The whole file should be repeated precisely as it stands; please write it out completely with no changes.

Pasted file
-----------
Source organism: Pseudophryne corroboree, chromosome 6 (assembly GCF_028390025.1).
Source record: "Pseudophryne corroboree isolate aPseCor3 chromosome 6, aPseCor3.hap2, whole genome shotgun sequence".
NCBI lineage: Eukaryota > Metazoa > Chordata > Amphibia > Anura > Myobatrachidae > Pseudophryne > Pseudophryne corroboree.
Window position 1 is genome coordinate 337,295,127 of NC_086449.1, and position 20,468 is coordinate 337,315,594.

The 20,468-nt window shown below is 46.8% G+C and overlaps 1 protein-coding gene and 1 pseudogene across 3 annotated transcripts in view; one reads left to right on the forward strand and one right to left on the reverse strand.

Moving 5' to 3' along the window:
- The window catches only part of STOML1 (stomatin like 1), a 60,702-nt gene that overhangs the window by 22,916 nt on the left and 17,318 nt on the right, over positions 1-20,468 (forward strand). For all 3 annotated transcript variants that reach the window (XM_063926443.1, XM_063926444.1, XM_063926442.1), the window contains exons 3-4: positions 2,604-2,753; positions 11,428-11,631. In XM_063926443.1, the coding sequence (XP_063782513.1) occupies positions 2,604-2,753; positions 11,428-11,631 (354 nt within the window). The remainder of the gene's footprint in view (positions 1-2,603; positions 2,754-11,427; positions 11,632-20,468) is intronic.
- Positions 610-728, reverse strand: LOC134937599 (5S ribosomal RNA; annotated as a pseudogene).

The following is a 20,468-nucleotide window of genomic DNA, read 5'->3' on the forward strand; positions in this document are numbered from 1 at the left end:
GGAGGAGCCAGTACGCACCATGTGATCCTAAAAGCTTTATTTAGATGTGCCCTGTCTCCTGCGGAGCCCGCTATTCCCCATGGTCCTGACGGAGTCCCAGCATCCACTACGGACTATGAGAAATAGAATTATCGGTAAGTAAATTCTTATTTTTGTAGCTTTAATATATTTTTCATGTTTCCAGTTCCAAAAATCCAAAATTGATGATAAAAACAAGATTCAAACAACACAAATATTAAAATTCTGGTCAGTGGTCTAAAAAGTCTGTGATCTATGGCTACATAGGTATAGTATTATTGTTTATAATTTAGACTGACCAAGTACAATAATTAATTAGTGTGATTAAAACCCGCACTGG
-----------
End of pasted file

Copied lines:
Source organism: Pseudophryne corroboree, chromosome 6 (assembly GCF_028390025.1).
Source record: "Pseudophryne corroboree isolate aPseCor3 chromosome 6, aPseCor3.hap2, whole genome shotgun sequence".
NCBI lineage: Eukaryota > Metazoa > Chordata > Amphibia > Anura > Myobatrachidae > Pseudophryne > Pseudophryne corroboree.
Window position 1 is genome coordinate 337,295,127 of NC_086449.1, and position 20,468 is coordinate 337,315,594.

The 20,468-nt window shown below is 46.8% G+C and overlaps 1 protein-coding gene and 1 pseudogene across 3 annotated transcripts in view; one reads left to right on the forward strand and one right to left on the reverse strand.

Moving 5' to 3' along the window:
- The window catches only part of STOML1 (stomatin like 1), a 60,702-nt gene that overhangs the window by 22,916 nt on the left and 17,318 nt on the right, over positions 1-20,468 (forward strand). For all 3 annotated transcript variants that reach the window (XM_063926443.1, XM_063926444.1, XM_063926442.1), the window contains exons 3-4: positions 2,604-2,753; positions 11,428-11,631. In XM_063926443.1, the coding sequence (XP_063782513.1) occupies positions 2,604-2,753; positions 11,428-11,631 (354 nt within the window). The remainder of the gene's footprint in view (positions 1-2,603; positions 2,754-11,427; positions 11,632-20,468) is intronic.
- Positions 610-728, reverse strand: LOC134937599 (5S ribosomal RNA; annotated as a pseudogene).

The following is a 20,468-nucleotide window of genomic DNA, read 5'->3' on the forward strand; positions in this document are numbered from 1 at the left end:
GGAGGAGCCAGTACGCACCATGTGATCCTAAAAGCTTTATTTAGATGTGCCCTGTCTCCTGCGGAGCCCGCTATTCCCCATGGTCCTGACGGAGTCCCAGCATCCACTACGGACTATGAGAAATAGAATTATCGGTAAGTAAATTCTTATTTTTGTAGCTTTAATATATTTTTCATGTTTCCAGTTCCAAAAATCCAAAATTGATGATAAAAACAAGATTCAAACAACACAAATATTAAAATTCTGGTCAGTGGTCTAAAAAGTCTGTGATCTATGGCTACATAGGTATAGTATTATTGTTTATAATTTAGACTGACCAAGTACAATAATTAATTAGTGTGATTAAAACCCGCACTGG